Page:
Fault

                                                                                       the fault of

                                                     th       is

                                                                                       agricultural

        labourer

        is                                     poetical feeling

                                                                                                         of

        beauty

The closing poem, ‘Residual Revelation’, is more nostalgic and accepting, although it starts by noting that

   In ’73 I thought this would be

   my pastoral idyll, an agrarian

   nirvana after LSD

   with no need for a degree.

On some levels it clearly was an idyll, but studying literature, teaching and writing has clearly changed Ferguson, even though the poem states how he still gardens and grows crops. Although he suggests that he ‘could claim / how studying, in the end, taught / [him] a thing or two’, the poem ends by contradicting or qualifying this, revealing that it was

   Scrivy who coached me in how to

   look and look all those years ago and

   find revelation in the simple things. 

It is that sense of revelation and simplicity, an attention to the world – remembered, reinterpreted, deconstructed (or not) – that is most evident in this engaging, entertaining and clear-minded collection, which evidences an open-eyed, thoughtful and sure-footed writer at work. Even when standing in animal shit or recalling ‘the butt-end of a / tedium of days’.

Rupert Loydell 23rd August 2022

At Raucous Purposeful by J.H. Prynne (Broken Sleep Books)

At Raucous Purposeful by J.H. Prynne (Broken Sleep Books)

Well into his eighties now, JH Prynne is enjoying the most prolific period of his career and indeed one that exceeds the output of every other poet I can think of. Since 2020, he has published some 25 new works, mostly chapbooks with small independent publishers. This puts into shade other notable late flowerings like those of Geoffrey Hill, Jorie Graham and John Ashbery although presumably it could be argued that because Prynne’s publications are all short-form sequences (At Raucous Purposeful, for example, amounts to only 15 pages of text) in terms of actual word-count they might tally with the prolix ruminations of, say, The Daybooks and The Book of Baruch by the Gnostic Justin. (I’ve always thought that late Prynne and late Hill have a good deal in common, sharing the hermetic, fulminating tone of a slightly unhinged don, over-erudite and over-immersed in the historical etymologies of their beloved OED, bent on an increasingly private vision that seems to distantly footnote their earlier momentous breakthroughs.)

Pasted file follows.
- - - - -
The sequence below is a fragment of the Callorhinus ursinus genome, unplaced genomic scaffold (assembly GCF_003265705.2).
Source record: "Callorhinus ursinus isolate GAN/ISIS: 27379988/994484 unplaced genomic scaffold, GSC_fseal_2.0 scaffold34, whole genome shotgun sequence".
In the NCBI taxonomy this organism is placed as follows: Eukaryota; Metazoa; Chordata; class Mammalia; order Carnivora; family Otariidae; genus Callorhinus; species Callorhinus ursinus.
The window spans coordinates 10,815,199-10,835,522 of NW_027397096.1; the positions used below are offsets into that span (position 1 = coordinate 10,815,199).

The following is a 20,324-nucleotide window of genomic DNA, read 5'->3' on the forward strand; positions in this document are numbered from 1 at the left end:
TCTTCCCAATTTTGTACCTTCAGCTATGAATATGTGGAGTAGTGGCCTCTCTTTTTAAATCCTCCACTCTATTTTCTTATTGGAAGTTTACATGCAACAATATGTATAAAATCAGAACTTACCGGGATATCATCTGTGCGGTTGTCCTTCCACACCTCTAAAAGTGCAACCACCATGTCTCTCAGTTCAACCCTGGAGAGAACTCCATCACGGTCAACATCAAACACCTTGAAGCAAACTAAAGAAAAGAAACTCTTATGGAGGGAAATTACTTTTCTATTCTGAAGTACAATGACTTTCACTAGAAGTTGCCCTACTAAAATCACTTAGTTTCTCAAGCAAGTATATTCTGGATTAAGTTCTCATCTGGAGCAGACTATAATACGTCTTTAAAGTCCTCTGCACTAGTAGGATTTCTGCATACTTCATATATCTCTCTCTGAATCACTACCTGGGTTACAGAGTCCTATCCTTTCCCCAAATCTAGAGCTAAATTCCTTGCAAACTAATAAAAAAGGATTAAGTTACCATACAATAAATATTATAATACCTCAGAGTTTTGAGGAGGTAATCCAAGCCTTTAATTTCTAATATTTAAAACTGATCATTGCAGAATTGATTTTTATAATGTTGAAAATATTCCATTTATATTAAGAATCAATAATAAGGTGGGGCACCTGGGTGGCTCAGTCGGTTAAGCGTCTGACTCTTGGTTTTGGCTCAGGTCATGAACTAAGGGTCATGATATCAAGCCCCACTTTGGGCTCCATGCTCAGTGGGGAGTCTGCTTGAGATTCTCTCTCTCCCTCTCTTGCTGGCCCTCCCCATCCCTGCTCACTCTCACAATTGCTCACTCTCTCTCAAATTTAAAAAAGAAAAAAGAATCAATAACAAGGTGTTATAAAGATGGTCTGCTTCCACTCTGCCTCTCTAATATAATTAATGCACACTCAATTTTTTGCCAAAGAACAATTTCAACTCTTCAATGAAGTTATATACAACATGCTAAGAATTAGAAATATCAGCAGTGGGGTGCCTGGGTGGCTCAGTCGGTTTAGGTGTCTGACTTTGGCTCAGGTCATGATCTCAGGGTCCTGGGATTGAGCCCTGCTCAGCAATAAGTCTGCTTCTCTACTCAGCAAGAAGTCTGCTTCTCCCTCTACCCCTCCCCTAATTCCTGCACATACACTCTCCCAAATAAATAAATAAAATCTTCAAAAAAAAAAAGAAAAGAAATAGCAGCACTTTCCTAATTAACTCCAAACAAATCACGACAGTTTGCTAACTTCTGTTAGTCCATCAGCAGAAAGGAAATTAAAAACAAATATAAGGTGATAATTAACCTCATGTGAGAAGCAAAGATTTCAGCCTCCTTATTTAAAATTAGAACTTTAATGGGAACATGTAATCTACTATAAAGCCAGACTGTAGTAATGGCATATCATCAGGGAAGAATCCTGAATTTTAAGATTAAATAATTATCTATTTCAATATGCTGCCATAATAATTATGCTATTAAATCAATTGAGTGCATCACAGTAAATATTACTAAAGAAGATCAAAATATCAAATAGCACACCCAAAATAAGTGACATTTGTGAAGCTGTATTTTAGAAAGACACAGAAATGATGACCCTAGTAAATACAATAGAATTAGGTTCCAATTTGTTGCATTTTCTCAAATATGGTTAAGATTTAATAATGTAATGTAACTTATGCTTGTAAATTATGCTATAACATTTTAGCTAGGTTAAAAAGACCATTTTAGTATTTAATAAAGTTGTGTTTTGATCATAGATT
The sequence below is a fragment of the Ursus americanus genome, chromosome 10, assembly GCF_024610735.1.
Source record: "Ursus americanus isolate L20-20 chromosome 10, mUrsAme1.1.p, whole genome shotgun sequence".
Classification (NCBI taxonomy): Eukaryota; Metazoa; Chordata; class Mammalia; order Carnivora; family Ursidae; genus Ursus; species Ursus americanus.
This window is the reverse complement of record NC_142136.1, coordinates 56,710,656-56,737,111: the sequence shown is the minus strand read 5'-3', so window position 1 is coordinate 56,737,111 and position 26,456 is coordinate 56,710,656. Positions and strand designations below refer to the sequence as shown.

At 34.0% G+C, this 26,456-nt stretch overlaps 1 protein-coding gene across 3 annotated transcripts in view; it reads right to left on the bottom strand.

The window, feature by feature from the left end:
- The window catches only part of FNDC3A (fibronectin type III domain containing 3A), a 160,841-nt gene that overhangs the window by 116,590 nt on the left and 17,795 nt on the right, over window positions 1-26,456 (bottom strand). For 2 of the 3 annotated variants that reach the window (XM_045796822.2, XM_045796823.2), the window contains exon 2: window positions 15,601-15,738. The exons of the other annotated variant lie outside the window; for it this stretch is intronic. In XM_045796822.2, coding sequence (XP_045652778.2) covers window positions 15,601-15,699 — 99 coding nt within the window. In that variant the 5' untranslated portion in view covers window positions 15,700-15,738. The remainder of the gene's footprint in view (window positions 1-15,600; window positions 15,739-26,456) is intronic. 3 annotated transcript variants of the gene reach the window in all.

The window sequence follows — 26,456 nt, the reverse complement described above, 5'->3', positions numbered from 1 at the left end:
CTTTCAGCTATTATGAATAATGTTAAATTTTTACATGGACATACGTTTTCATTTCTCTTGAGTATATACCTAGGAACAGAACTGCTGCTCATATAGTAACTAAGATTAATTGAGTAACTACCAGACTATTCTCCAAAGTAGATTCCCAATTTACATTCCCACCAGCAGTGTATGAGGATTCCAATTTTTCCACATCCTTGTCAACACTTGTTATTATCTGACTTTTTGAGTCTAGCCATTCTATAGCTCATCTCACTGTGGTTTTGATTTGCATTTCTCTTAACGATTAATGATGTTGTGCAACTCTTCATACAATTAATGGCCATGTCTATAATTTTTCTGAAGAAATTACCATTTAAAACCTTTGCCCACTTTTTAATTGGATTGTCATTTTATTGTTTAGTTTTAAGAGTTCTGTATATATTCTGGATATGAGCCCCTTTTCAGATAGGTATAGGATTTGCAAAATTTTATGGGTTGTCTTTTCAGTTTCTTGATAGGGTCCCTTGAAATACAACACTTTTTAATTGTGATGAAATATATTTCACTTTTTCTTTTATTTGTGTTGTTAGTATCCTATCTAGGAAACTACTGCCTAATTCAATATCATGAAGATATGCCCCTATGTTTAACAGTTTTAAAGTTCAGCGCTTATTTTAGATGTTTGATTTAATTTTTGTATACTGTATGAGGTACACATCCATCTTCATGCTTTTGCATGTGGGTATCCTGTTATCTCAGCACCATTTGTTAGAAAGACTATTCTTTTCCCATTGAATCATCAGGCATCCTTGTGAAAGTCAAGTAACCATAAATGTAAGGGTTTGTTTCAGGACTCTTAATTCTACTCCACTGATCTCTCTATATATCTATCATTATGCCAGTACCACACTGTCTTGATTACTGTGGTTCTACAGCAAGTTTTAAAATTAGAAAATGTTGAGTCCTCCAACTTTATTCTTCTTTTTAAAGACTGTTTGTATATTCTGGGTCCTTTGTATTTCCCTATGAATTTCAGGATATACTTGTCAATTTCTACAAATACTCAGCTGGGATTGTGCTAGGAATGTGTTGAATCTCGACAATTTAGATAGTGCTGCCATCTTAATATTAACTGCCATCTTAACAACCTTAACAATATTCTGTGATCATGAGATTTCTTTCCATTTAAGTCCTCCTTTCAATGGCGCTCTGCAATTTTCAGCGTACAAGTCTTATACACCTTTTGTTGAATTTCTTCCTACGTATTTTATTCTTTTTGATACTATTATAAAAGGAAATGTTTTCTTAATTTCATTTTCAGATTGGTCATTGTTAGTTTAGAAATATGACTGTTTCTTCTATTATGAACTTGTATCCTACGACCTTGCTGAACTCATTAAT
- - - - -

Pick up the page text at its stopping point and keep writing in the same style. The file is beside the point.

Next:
Who on earth could keep up with Prynne at this rate of production? Perhaps that’s the point; as time runs out, is he trying to outrun any attempt to coddle him into sedate poetic dotage, like an Augustus Carmichael sent to doze over his notebook on the lawn? On the one hand this scattershot approach feels like the great confounder sticking to his guns, keeping faith with the small presses and sequences of cryptic linguistic détournement which have formed the bedrock of his practice since the 1960s – not for him the facile conveniences of airing new work on the internet or quietly waiting to update his seminal and increasingly unwieldy Bloodaxe Poems every few years (“the big yellow (para)taxis” as a friend once called it). On the other hand, with a style as distinctive as Prynne’s – a poetic approach established over 50 years ago which, in spite of manifold formal permutations, has not really “developed” or reinvented itself ever since – eventually we are forced to read the work as self-parodic, caught in a loop of its own making, consuming its own hyper-extensive tail or choking on it.